How did we end up in a Peloton wine universe, when all we want is something to drink with dinner?
How does one keep cheap wine in perspective, given this year of living depressingly – the pandemic, the Trump wine tariff, the presidential election, the sommelier sex scandal? In fact, why even bother? Why not just load up on Winking Owl at Aldi, get hammered, and leave it at that?
And who would blame us if we did? Has cheap wine ever been worse off in the blog’s 13-year history? Yes, I know I seem to write that in each of the blog’s annual Birthday Week essays, and I am writing it again for the blog’s 13th birthday. But that’s because, sadly, it always seems to be true.
We’ve been dumped into some sort of bizarre Peloton wine universe, where everything is sold to us as an expensive, shiny bauble – even when it is neither expensive, shiny, nor a bauble. And, most infuriatingly, even if we don’t need it. I got a $17 sample this fall, and the tasting notes were past snotty (let alone indecipherable): “Polished fore palate with ample fine grain tannins on a generous mid palate.”
We want quality and value, and the wine business gives us $15 supermarket plonk because surveys say that’s the hot price point. The cost of the wine in that $17 sample, allowing for some crude math, was probably less than $4; does that mean the tasting notes cost more than grapes? We aren’t customers anymore, but lines on a spreadsheet, metrics to be parsed, trends to be analyzed, and preferences to be focus grouped.
How did we get to this point?
It starts with the state of the world, and is not exclusive to wine. It’s what one observer has called late-period capitalism, which is based on “taking beloved institutions and destroying everything that made them great so that a few billionaires can get even richer.”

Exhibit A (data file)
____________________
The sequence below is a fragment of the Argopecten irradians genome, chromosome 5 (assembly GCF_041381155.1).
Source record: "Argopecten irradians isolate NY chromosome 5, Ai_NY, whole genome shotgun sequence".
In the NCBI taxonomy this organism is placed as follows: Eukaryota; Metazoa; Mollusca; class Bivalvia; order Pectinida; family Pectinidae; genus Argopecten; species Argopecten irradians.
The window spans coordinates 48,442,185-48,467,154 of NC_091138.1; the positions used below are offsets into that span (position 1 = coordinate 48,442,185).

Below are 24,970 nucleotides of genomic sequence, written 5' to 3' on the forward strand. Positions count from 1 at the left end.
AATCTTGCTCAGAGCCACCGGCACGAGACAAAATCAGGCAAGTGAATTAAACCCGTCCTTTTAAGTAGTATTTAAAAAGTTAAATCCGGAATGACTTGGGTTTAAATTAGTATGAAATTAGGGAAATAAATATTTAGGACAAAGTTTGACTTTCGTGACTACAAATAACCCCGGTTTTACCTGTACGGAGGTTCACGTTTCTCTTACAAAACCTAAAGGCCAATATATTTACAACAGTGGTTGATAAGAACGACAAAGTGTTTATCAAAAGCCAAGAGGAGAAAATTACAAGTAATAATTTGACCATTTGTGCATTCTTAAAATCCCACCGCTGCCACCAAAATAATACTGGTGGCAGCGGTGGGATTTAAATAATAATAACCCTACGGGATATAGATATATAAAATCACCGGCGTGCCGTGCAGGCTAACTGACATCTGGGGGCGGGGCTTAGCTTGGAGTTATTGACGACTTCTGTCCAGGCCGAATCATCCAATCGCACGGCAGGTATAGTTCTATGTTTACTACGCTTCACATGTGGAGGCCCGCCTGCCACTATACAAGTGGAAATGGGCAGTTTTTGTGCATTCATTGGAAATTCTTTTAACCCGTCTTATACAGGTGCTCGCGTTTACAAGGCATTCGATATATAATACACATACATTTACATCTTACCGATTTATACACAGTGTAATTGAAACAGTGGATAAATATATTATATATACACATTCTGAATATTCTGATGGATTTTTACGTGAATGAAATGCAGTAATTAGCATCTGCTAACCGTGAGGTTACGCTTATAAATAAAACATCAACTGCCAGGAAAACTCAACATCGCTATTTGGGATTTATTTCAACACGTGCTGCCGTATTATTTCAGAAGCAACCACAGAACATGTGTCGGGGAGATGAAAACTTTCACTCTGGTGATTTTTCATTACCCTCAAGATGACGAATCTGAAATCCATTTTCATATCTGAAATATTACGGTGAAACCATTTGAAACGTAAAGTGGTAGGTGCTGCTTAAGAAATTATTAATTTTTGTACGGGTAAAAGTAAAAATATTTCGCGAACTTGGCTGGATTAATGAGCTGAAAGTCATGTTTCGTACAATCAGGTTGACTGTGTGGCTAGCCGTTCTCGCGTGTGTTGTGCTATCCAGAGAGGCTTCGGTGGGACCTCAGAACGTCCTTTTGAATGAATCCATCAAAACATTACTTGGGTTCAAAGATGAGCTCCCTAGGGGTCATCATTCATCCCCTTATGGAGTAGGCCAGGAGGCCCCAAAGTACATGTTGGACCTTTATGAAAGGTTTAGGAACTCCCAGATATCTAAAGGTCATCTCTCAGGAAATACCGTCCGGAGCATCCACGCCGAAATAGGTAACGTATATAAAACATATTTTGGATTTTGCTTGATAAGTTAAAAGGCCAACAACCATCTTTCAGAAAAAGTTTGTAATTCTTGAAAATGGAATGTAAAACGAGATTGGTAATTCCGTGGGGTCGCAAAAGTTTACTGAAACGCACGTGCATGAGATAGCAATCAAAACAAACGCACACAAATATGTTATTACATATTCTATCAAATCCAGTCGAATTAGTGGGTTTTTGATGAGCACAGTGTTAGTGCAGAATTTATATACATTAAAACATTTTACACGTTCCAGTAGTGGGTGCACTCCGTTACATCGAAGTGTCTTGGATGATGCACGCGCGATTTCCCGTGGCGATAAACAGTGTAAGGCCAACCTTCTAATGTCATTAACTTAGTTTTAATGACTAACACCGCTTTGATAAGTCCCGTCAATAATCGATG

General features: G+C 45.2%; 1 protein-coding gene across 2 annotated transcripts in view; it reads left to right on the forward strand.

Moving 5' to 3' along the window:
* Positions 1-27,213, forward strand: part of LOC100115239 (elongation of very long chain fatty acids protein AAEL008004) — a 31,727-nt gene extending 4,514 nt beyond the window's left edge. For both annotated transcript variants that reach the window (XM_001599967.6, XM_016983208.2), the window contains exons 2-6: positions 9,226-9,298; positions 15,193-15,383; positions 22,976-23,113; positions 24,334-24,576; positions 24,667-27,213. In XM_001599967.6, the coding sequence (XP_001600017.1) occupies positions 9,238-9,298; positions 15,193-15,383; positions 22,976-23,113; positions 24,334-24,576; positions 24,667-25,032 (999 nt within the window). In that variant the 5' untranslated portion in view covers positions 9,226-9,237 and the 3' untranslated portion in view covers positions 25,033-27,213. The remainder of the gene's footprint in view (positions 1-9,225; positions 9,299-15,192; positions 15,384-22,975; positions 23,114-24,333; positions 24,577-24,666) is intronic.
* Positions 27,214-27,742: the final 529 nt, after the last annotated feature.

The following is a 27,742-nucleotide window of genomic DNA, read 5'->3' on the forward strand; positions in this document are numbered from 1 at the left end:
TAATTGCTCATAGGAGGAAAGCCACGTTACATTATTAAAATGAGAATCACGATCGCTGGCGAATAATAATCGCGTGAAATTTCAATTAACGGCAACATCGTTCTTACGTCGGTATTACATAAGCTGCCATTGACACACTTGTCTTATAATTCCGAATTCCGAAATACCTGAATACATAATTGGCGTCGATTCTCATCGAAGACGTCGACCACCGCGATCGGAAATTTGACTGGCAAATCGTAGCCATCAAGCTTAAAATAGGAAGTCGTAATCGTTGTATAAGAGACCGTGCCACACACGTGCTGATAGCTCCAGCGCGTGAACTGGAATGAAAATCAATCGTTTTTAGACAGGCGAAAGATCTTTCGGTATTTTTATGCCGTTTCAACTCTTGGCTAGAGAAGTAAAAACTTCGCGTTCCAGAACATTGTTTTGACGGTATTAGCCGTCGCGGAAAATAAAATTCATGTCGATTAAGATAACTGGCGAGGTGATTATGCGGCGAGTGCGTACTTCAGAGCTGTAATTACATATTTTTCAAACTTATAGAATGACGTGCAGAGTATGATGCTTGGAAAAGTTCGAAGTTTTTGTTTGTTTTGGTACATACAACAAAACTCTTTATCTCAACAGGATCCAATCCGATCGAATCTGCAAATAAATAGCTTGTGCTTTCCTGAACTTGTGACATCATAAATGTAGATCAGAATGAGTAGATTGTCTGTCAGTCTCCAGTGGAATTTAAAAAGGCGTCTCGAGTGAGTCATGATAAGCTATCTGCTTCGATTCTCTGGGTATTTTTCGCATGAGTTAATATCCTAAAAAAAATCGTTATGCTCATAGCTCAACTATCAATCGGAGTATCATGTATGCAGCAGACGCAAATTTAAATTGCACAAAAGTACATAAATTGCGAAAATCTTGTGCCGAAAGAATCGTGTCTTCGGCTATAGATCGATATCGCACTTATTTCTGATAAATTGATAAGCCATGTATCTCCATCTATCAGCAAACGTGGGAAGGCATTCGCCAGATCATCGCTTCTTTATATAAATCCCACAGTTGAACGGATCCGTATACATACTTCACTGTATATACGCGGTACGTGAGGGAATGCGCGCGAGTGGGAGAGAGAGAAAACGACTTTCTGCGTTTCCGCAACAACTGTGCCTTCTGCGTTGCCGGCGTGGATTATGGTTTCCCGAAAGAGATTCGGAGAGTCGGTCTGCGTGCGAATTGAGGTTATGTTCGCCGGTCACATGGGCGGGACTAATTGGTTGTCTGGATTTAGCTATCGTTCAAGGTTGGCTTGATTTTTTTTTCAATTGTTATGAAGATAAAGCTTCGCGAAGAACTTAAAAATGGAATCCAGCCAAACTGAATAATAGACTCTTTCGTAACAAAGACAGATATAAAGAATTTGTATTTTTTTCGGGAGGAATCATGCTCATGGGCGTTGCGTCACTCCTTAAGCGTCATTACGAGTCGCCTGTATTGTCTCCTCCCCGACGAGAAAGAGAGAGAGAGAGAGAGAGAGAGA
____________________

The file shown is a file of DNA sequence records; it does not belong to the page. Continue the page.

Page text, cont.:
Wine’s contribution is consolidation. Today, most of the world’s wine production is in the hands of maybe a couple of hundred companies, and the U.S. business is even more top-heavy. The top five producers account for about three-quarters of U.S. sales, even though there are some 10,000 wineries, while the two biggest distributors control half the wholesale business.
The result? An almost surreal wine market:
• Cheap wine that tastes cheap — poorly made, stemmy, and bitter, and produced for no other reason than to cost $3 or $4 a bottle.
• $15 wine made for a mass audience — sold in supermarkets and the biggest retailers, slightly sweet and “smooooth,” and where more money may be spent on label copy than on the grapes.
• Expensive wine that exists for no reason other than that it’s expensive, and which commands the fawning supplication of the Winestream Media.
The idea that wine should taste like wine, and that it is something that most of us can afford to drink with dinner – which was the idea of wine for much of the past 200 years – is a quaint, old-fashioned notion. Which only cranks like me still believe – because, of course, late-period capitalism.
So is it time for the Winking Owl?
Hardly. Wine is a pleasure, something to be enjoyed, and something that makes life more enjoyable. A glass of wine after a day of good writing is something to be savored and appreciated, not scored and cataloged and trophy-ized. Why should I let people whose idea of success is as offensive as it is self-defeating spoil it for me?
Yes, cheap wine is in a bad place – we’ve lost much quality cheap wine over the past couple of years thanks to producer and distributor consolidation, and consolidation has wreaked havoc with availability. And it’s not like availability was easy even in the good old days.
But there is still great cheap wine out there, it’s still worth looking for, and I’m going to keep looking for it. Call it the cheap wine version of grace under pressure – if something is worth doing, then we should do it, even when it may not be easy. No, finding great cheap wine won’t solve the world’s problems, but it may help us endure until we can figure out a way to solve them. That’s a fine job in and of itself, and one I am happy to do –because we must solve them.
More Birthday Week perspective on the wine business:
• How do you write about quality cheap wine when the system is rigged against it?
• Have we reached the end of wine criticism?
• 10 years writing about cheap wine on the Internet